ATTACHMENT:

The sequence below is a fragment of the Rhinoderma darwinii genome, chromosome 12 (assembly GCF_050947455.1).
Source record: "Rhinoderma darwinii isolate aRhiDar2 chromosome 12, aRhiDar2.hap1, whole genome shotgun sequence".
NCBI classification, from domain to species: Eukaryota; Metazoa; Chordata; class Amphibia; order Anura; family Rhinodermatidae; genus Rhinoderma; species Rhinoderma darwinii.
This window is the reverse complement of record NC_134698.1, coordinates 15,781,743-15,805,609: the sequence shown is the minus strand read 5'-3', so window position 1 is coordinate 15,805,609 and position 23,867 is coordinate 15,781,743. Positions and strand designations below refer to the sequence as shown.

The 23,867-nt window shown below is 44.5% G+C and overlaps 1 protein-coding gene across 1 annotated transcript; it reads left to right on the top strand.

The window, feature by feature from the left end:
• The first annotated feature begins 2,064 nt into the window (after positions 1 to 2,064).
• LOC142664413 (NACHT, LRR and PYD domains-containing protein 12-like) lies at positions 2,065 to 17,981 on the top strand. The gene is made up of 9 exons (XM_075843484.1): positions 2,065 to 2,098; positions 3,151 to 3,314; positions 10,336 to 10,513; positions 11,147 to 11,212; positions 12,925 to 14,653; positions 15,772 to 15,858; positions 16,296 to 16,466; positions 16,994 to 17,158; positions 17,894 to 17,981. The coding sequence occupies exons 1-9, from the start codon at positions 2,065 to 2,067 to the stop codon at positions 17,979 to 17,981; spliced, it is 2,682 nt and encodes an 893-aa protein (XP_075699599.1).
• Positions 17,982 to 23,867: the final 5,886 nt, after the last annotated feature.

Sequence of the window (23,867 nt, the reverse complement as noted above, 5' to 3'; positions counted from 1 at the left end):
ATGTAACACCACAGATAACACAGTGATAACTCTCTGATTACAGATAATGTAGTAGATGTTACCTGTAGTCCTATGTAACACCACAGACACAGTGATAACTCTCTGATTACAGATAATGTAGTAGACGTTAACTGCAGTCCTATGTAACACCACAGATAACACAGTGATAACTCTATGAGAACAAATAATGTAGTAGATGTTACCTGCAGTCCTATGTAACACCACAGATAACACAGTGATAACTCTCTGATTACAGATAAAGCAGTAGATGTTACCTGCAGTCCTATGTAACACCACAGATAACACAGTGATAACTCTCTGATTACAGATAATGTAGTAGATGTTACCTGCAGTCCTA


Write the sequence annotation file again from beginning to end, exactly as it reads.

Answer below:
The sequence below is a fragment of the Rhinoderma darwinii genome, chromosome 12 (assembly GCF_050947455.1).
Source record: "Rhinoderma darwinii isolate aRhiDar2 chromosome 12, aRhiDar2.hap1, whole genome shotgun sequence".
NCBI classification, from domain to species: Eukaryota; Metazoa; Chordata; class Amphibia; order Anura; family Rhinodermatidae; genus Rhinoderma; species Rhinoderma darwinii.
This window is the reverse complement of record NC_134698.1, coordinates 15,781,743-15,805,609: the sequence shown is the minus strand read 5'-3', so window position 1 is coordinate 15,805,609 and position 23,867 is coordinate 15,781,743. Positions and strand designations below refer to the sequence as shown.

The 23,867-nt window shown below is 44.5% G+C and overlaps 1 protein-coding gene across 1 annotated transcript; it reads left to right on the top strand.

The window, feature by feature from the left end:
• The first annotated feature begins 2,064 nt into the window (after positions 1 to 2,064).
• LOC142664413 (NACHT, LRR and PYD domains-containing protein 12-like) lies at positions 2,065 to 17,981 on the top strand. The gene is made up of 9 exons (XM_075843484.1): positions 2,065 to 2,098; positions 3,151 to 3,314; positions 10,336 to 10,513; positions 11,147 to 11,212; positions 12,925 to 14,653; positions 15,772 to 15,858; positions 16,296 to 16,466; positions 16,994 to 17,158; positions 17,894 to 17,981. The coding sequence occupies exons 1-9, from the start codon at positions 2,065 to 2,067 to the stop codon at positions 17,979 to 17,981; spliced, it is 2,682 nt and encodes an 893-aa protein (XP_075699599.1).
• Positions 17,982 to 23,867: the final 5,886 nt, after the last annotated feature.

Sequence of the window (23,867 nt, the reverse complement as noted above, 5' to 3'; positions counted from 1 at the left end):
ATGTAACACCACAGATAACACAGTGATAACTCTCTGATTACAGATAATGTAGTAGATGTTACCTGTAGTCCTATGTAACACCACAGACACAGTGATAACTCTCTGATTACAGATAATGTAGTAGACGTTAACTGCAGTCCTATGTAACACCACAGATAACACAGTGATAACTCTATGAGAACAAATAATGTAGTAGATGTTACCTGCAGTCCTATGTAACACCACAGATAACACAGTGATAACTCTCTGATTACAGATAAAGCAGTAGATGTTACCTGCAGTCCTATGTAACACCACAGATAACACAGTGATAACTCTCTGATTACAGATAATGTAGTAGATGTTACCTGCAGTCCTA